CHR: Release of drug war documents important for accountability

SEEKING JUSTICE. The drug war documents will be useful in investigations into the killings. File photo by Jire Carreon/Rappler

SEEKING JUSTICE. The drug war documents will be useful in investigations into the killings.

File photo by Jire Carreon/Rappler

MANILA, Philippines – The Commission on Human Rights (CHR) on Wednesday, April 3, welcomed the Supreme Court (SC) decision ordering the release of documents on the bloody anti-drug campaign of President Rodrigo Duterte.

In a statement, CHR Spokesperson Jacqueline de Guia said this decision will aid investigations into the thousands of killings under the Duterte administration.

Since 2016, authorities have repeatedly denied the commission's request for case folders in relation to the "war on drugs." (READ: Duterte gov't allows 'drug war' deaths to go unsolved)

"It is only through greater transparency that we can ascertain the truth behind the circumstances leading to these killings and possibly make every perpetrator accountable for their offenses against the right to life, among others," De Guia said.

The SC on Tuesday, April 2, ordered the Office of the Solicitor General to hand over documents on the anti-drug campaign to the petitioners – the Free Legal Assistance Group and the Center for International Law.

The CHR sees this order as "a reminder to the government to observe the rule of law in the face of rising human rights violations that abound."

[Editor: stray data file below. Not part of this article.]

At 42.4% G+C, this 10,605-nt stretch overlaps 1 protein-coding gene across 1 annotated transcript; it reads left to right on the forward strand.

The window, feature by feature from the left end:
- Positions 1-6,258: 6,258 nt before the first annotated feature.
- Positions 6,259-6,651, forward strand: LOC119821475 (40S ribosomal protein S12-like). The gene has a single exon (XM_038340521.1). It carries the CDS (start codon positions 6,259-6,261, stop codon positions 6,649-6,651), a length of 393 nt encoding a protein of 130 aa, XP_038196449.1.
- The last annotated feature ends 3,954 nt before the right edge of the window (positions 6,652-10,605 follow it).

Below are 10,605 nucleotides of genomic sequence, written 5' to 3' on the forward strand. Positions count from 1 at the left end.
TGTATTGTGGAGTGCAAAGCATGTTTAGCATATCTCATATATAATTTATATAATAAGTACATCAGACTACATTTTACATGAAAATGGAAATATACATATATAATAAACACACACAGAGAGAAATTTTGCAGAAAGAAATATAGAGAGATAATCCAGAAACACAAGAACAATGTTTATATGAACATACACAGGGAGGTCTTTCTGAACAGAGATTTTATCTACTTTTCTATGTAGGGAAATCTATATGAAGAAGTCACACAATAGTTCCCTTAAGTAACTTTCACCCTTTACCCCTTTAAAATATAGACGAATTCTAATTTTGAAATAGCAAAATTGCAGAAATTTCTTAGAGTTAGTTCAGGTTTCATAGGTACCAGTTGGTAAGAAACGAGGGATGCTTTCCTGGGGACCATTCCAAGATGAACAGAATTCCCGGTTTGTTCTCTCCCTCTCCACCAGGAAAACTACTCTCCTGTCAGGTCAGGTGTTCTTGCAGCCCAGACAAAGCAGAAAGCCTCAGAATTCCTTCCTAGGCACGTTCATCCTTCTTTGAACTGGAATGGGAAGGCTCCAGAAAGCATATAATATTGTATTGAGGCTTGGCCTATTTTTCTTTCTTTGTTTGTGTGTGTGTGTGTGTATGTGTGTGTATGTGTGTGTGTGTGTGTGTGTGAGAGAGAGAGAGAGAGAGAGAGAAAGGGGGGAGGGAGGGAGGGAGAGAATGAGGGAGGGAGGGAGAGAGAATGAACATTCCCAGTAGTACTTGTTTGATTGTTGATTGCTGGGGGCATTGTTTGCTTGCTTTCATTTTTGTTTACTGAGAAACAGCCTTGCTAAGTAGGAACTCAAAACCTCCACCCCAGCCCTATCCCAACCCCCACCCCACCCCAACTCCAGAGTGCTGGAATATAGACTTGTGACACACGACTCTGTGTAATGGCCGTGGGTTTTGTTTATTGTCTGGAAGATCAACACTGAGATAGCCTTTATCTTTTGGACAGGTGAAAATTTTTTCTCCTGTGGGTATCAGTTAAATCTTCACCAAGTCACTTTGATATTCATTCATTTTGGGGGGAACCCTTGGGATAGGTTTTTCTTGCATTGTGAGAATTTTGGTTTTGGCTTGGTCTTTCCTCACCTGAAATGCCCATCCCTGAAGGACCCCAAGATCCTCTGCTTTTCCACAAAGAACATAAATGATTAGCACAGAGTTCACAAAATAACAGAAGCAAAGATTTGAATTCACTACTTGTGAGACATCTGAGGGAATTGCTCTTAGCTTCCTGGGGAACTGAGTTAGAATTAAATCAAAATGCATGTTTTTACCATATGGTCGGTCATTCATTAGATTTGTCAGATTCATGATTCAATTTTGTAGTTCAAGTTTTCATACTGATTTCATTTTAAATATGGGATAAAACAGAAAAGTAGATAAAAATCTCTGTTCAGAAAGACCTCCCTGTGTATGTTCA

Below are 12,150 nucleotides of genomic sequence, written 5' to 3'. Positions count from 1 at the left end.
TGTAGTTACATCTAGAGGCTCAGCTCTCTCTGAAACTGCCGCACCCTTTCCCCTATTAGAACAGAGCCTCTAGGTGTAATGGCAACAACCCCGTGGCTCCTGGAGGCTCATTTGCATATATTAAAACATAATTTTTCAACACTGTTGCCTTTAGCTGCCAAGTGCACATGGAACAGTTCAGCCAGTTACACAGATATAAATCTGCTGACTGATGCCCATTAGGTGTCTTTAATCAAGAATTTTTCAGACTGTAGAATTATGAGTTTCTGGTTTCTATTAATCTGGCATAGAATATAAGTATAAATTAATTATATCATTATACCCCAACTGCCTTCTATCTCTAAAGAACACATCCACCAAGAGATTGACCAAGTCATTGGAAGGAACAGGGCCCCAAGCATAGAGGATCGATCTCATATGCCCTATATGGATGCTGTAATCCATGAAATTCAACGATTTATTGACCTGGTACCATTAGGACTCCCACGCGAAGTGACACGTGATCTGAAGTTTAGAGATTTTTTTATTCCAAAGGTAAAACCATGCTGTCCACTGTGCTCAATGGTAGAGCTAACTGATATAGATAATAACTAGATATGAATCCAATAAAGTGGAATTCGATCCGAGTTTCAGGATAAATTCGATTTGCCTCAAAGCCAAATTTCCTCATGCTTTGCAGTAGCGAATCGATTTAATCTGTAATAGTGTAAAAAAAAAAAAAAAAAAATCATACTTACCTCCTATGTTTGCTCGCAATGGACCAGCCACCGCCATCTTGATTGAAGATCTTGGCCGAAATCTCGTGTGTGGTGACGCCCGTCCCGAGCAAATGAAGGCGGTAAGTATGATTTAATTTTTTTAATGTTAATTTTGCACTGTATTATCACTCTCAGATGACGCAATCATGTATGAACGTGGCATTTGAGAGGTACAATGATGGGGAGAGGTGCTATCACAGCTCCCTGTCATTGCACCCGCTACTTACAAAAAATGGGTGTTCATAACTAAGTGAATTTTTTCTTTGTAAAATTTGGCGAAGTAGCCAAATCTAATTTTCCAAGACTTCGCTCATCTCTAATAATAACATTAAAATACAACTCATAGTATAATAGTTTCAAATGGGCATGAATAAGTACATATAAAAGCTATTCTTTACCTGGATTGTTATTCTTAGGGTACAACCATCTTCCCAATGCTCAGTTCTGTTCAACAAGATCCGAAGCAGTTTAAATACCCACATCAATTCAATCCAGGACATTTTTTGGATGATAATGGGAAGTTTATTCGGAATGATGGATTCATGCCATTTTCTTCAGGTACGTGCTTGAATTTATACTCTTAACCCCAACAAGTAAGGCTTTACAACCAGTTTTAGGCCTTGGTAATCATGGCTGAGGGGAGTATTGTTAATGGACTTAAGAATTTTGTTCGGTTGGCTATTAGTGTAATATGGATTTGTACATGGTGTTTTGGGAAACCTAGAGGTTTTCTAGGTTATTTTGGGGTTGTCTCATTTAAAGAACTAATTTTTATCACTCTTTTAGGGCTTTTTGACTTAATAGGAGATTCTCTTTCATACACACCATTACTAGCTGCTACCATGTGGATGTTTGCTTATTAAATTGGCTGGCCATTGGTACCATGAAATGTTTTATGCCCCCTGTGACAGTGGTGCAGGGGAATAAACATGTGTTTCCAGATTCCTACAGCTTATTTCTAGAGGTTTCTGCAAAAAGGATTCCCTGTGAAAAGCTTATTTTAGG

"We then urge the government to ensure that its policies will always safeguard the general welfare of people, and not only of a select few, in keeping with its obligation to respect, protect, and fulfill the human rights of all," De Guia said.

Duterte's anti-drug campaign has led to the deaths of more than 5,000 people in police operations. Human rights groups peg the number at more than 20,000, including victims of vigilante killings. (READ: The Impunity Series)

The International Criminal Court is conducting a preliminary examination of the situation in the Philippines. This move prompted Duterte to withdraw the Philippines as a member-state of the court. (READ: Duterte throws out decade-long fight for the International Criminal Court– Rappler.com

Jodesz Gavilan

Jodesz Gavilan is a writer and researcher for Rappler and its investigative arm, Newsbreak. She covers human rights and also hosts the weekly podcast Newsbreak: Beyond the Stories. She joined Rappler in 2014 after obtaining her journalism degree from the University of the Philippines.

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